Premier League investigation into Man City finances further proof of football’s need for transparency

Yesterday’s appeals court ruling that blocked Manchester City’s attempt to prevent details of the Premier League’s investigation into the allegations of financial irregularities from being made public confirmed that an investigation is still in progress. The verdict is unlikely to make much of a difference for City, but it could have a long-standing impact on the governing body.

The Premier League opened its investigation into the club three years ago after the publication of hacked emails in The mirror this suggested that City had broken the rules of financial fair play. The Etihad sternly denies any wrongdoing.

The leaked information led to a similar case being pursued by UEFA. European football’s governing body banned City from the Champions League for two seasons and fined them € 30million. Last year, the Court of Arbitration for Sport overturned the ban and reduced the fine to 9 million euros.

READ MORE: How CAS overturning Man City’s EU ban revealed UEFA was not fit for purpose

City objected to the competence of Premier League referees and were reluctant to release the information required by the investigation. The bulk of yesterday’s judgment, however, concerned reporting the case.

High Court Chancellor Sir Julian Flaux said: “The suggestion that press interest and speculation might disrupt the investigation or arbitration, where both are being conducted by experienced professionals, is entirely fanciful. Likewise, the suggestion that press comments and post-release speculation could harm the club’s relationship with business partners was unconvincing. “

The judges noted that the Premier League had backed City’s attempt to keep the case private. “The fact that the PL supports the Club’s call for both parties to the arbitration to oppose the publication has some weight, but should lead the Court to be careful not to simply accept the wishes of the parties without consideration. “said the judgment. Flaux backed this up with a quote from an earlier case: “When both sides agreed that the information should be withheld from the public, this is when the court had to be most vigilant.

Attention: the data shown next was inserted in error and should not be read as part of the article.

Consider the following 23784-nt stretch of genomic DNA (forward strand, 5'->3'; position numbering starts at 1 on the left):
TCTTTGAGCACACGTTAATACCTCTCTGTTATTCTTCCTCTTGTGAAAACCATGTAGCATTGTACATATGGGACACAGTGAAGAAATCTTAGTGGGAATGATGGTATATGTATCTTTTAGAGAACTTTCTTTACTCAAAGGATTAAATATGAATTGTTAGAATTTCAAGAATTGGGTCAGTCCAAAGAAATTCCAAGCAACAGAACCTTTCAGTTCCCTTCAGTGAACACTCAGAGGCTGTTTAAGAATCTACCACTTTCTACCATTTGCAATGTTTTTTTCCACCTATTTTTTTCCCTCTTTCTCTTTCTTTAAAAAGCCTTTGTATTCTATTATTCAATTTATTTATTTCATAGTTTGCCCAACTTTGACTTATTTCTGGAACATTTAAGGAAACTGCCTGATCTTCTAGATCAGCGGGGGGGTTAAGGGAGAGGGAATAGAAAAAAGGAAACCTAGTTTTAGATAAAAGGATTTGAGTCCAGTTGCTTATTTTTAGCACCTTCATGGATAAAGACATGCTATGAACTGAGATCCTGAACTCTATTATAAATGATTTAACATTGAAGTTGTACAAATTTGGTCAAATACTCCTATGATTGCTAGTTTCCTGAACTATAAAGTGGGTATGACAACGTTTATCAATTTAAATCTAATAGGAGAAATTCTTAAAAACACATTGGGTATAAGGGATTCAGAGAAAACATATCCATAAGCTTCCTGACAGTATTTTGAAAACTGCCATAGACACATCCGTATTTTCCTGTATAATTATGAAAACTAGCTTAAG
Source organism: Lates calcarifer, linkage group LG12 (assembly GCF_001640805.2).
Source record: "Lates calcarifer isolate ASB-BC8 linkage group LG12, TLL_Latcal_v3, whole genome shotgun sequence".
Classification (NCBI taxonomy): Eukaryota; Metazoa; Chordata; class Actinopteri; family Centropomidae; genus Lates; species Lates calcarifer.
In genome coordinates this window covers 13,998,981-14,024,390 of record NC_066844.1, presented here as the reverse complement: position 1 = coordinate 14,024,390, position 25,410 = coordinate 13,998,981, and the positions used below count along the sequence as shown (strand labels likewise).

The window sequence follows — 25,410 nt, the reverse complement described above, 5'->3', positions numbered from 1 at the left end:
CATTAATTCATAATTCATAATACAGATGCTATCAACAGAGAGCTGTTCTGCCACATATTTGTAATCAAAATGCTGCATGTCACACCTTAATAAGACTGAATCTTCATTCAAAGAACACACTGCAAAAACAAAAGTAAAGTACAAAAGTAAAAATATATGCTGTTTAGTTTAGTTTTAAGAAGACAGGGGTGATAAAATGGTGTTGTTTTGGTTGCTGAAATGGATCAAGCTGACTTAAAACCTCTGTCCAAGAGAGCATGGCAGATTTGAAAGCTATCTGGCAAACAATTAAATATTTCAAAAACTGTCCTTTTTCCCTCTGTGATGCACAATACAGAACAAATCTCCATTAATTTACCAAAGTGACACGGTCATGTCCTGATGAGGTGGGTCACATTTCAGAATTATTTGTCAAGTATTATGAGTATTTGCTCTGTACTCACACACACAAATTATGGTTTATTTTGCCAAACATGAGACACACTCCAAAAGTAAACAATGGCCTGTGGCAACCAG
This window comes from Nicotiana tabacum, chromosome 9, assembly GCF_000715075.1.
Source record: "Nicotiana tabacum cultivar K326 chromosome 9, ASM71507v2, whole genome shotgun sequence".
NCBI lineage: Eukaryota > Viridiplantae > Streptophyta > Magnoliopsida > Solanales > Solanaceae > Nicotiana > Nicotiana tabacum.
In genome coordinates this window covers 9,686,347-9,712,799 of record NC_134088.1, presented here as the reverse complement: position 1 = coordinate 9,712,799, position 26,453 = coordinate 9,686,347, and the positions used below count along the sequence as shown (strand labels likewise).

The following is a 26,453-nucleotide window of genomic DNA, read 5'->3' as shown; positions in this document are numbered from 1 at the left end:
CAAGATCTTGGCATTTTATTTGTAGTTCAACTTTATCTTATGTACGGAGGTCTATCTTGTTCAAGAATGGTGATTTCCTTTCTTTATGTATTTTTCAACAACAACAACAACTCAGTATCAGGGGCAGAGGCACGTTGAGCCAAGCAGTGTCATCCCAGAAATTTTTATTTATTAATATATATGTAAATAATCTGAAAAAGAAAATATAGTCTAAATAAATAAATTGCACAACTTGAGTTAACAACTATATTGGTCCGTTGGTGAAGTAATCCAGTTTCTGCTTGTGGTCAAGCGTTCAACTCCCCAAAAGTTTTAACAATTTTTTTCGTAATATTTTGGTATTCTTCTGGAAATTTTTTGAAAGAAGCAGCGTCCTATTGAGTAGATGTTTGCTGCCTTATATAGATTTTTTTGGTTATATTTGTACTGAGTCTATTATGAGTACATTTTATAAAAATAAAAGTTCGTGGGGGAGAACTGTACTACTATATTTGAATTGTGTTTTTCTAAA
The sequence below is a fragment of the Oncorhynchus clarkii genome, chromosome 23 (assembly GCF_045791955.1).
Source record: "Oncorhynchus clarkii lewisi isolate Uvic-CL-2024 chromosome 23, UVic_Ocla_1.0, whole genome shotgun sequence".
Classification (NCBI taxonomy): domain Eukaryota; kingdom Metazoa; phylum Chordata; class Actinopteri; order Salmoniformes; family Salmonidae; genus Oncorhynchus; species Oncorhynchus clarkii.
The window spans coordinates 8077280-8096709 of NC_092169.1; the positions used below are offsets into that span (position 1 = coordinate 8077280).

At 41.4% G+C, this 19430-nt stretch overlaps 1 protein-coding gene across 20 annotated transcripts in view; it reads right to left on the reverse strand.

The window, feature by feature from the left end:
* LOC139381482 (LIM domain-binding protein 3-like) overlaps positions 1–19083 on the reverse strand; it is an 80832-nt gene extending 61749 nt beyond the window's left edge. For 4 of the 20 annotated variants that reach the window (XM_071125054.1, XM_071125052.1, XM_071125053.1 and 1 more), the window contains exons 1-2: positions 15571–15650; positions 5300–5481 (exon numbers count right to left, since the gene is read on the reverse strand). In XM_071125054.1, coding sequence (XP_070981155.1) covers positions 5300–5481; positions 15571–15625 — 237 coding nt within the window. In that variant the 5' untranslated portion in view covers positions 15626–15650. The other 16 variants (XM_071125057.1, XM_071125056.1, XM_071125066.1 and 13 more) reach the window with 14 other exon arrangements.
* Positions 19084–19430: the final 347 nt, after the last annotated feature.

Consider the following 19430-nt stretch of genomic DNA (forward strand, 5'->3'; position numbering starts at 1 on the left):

This is a point that is likely to come back to haunt the Premier League. Demands for an independent regulator in football have grown stronger since the failed attempt to create a Super League in April. The government rushed into a “fan-led” review of football governance led by MP Tracey Crouch. The interim report of the 11-person panel is expected to be released in the coming days. The lack of transparency in the game has been one of the themes of the backlash from supporters against clubs and governing bodies and should be a major theme of the review.

The Premier League’s pledge to secrecy was highlighted on Monday when the Newcastle United takeover arbitration case was put on hold until next year. In Tyneside, the lack of information on why the Saudi-funded buyout stagnated has become a plague.

Last week, a delegation of supporters visited the governing body’s headquarters in London and protested outside with signs saying: “Public arbitration for our club”. Earlier this month Chi Onwurah, MP for Newcastle Central, wrote to Richard Masters, chief executive of the Premier League, and Oliver Dowden, secretary of state for digital, media and sport, to “demand a greater transparency “.

The Premier League’s relationship with Mike Ashley and the consortium keen to take over at St James’ Park has been opaque. The organization’s stance in the city’s appeal will rekindle concerns about football’s decision-making behind closed doors.

Without the publication of the Court of Appeal’s intervention yesterday, it would be impossible to know the state of play of the Premier League’s investigation into City. The club said: “The decision relates to an ongoing proceeding and we are obviously not in a position to comment until that proceeding is completed.”

The Premier League did not comment.

(Getty Images)

Lord Justice Males’ final point in yesterday’s appeal alluded to the lack of information in the public domain. He said: “The Club made a point of stressing before us that” the arbitration procedure concerns an ongoing and confidential investigative and disciplinary process which is still in its infancy “, and that no charges may be made. is never brought against it.

“While this may be true, it seems to me that this is, if any, a factor in favor of the publication. This is an investigation that began in December 2018. It is surprising, and of legitimate public interest, that so little progress has been made after two and a half years – during which, it should be noted, the Club were twice crowned as Premier League champions. “

Open communication is likely to become the next big issue in football administration. Secrecy may not be the best policy for the Premier League.

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